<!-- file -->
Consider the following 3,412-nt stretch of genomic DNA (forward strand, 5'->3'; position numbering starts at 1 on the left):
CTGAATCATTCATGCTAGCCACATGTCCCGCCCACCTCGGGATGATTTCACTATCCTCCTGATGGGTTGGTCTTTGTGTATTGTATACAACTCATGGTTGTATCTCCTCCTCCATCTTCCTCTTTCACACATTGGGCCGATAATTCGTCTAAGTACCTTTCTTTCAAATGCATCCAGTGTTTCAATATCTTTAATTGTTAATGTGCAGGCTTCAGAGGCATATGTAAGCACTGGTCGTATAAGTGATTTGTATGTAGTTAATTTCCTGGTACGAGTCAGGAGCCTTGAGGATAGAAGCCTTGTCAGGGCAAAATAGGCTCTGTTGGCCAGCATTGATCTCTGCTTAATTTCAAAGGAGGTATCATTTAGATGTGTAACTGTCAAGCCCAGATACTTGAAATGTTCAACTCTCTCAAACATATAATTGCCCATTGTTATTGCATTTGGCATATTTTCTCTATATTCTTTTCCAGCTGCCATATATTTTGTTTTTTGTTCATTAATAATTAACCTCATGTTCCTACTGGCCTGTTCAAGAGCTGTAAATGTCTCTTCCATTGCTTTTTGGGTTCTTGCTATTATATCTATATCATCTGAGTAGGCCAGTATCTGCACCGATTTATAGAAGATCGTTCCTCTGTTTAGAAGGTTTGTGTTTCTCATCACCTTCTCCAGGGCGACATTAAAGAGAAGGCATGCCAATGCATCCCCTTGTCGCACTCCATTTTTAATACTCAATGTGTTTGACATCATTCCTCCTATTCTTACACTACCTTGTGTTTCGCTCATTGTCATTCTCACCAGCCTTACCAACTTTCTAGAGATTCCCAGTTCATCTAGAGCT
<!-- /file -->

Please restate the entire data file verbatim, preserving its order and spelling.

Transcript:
Consider the following 3,412-nt stretch of genomic DNA (forward strand, 5'->3'; position numbering starts at 1 on the left):
CTGAATCATTCATGCTAGCCACATGTCCCGCCCACCTCGGGATGATTTCACTATCCTCCTGATGGGTTGGTCTTTGTGTATTGTATACAACTCATGGTTGTATCTCCTCCTCCATCTTCCTCTTTCACACATTGGGCCGATAATTCGTCTAAGTACCTTTCTTTCAAATGCATCCAGTGTTTCAATATCTTTAATTGTTAATGTGCAGGCTTCAGAGGCATATGTAAGCACTGGTCGTATAAGTGATTTGTATGTAGTTAATTTCCTGGTACGAGTCAGGAGCCTTGAGGATAGAAGCCTTGTCAGGGCAAAATAGGCTCTGTTGGCCAGCATTGATCTCTGCTTAATTTCAAAGGAGGTATCATTTAGATGTGTAACTGTCAAGCCCAGATACTTGAAATGTTCAACTCTCTCAAACATATAATTGCCCATTGTTATTGCATTTGGCATATTTTCTCTATATTCTTTTCCAGCTGCCATATATTTTGTTTTTTGTTCATTAATAATTAACCTCATGTTCCTACTGGCCTGTTCAAGAGCTGTAAATGTCTCTTCCATTGCTTTTTGGGTTCTTGCTATTATATCTATATCATCTGAGTAGGCCAGTATCTGCACCGATTTATAGAAGATCGTTCCTCTGTTTAGAAGGTTTGTGTTTCTCATCACCTTCTCCAGGGCGACATTAAAGAGAAGGCATGCCAATGCATCCCCTTGTCGCACTCCATTTTTAATACTCAATGTGTTTGACATCATTCCTCCTATTCTTACACTACCTTGTGTTTCGCTCATTGTCATTCTCACCAGCCTTACCAACTTTCTAGAGATTCCCAGTTCATCTAGAGCT